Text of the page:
“All oil-field workers are radiation workers.”
That quote comes from a blockbuster investigation by Justin Nobel writing in Rolling Stone, who has spent more than a year and a half researching and reporting on radioactivity in fracking waste.
When a well is drilled, it produces a ton of brine, a salty substance that comes out of the ground. Shale wells can produce as much as ten times more brine than they do oil and gas. While hydrocarbons prove to be useful, the brine needs to be hauled somewhere for disposal. Often it is reinjected into disposal wells, or, in some cases it is sent to water treatment plants.
The problem is that the brine can be radioactive. As Nobel writes in Rolling Stone, radioactive brine may be dramatically increasing the cancer risk for people who come in contact with it. The workers who handle the waste are most obviously at risk. But there are plenty of others. The brine is used for de-icing roads, so municipalities are essentially spreading radioactivity all over roads in various parts of the country.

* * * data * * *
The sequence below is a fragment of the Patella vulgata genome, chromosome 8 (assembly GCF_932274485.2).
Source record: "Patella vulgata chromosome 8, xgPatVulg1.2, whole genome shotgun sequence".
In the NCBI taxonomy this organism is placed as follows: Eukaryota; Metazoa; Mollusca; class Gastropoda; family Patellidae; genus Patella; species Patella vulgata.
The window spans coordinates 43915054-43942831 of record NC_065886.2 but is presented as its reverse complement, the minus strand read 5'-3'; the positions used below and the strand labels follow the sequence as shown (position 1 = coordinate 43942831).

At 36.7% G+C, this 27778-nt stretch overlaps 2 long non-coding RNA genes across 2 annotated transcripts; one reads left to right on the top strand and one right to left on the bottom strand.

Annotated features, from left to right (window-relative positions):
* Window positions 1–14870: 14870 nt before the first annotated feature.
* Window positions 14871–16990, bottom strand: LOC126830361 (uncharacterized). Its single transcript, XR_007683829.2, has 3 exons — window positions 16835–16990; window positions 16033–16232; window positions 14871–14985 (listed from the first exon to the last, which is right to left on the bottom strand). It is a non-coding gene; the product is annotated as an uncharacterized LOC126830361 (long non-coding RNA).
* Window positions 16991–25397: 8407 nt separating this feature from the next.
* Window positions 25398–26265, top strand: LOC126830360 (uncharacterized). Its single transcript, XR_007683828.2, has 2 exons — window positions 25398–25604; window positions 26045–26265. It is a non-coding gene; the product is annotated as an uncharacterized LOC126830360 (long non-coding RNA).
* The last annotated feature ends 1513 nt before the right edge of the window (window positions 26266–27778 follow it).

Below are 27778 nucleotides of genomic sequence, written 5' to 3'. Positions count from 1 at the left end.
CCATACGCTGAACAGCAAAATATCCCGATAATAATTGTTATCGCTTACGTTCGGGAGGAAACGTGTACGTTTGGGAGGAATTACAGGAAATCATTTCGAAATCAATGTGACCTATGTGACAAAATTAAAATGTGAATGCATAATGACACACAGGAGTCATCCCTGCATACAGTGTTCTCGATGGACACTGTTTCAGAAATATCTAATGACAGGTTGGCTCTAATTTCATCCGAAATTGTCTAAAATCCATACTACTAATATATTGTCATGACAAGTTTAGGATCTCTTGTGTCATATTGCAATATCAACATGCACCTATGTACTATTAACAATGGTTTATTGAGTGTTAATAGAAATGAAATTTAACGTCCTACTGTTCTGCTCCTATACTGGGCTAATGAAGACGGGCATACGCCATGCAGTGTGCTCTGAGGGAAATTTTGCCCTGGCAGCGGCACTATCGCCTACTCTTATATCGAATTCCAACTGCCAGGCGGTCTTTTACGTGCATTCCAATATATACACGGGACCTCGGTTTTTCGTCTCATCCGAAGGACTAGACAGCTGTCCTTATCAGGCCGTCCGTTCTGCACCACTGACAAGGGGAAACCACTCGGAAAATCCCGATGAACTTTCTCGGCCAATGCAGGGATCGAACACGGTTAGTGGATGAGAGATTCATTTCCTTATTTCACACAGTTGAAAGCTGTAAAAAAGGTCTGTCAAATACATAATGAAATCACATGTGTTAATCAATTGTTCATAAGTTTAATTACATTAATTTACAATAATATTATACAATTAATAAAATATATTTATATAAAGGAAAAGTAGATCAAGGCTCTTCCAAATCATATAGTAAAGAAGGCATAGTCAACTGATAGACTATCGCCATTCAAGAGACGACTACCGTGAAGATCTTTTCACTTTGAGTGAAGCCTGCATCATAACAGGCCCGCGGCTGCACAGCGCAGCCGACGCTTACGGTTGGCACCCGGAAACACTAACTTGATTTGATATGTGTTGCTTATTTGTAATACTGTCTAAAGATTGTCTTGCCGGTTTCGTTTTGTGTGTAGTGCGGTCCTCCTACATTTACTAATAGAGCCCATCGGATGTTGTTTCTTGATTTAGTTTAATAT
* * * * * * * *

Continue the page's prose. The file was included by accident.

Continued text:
Old oilfield equipment is also repurposed. Rolling Stone spoke with a Louisiana inspector who saw a child sitting on a fence that was so radioactive that someone might receive a full year’s radiation dose in a single hour. Related: Hydrogen Costs Could Be Set To Plunge By 50%
The oil and gas industry dismisses the risk of radioactivity in the brine, which is naturally occurring, as not something that anybody should be worrying about. However, some of the experts that Nobel interviewed argue otherwise. First of all, the notion that just because something exists naturally in the world somehow makes it benign, is odd. “Arsenic is completely natural, but you probably wouldn’t let me put arsenic in your school lunch,” one nuclear-forensics scientist told Rolling Stone.
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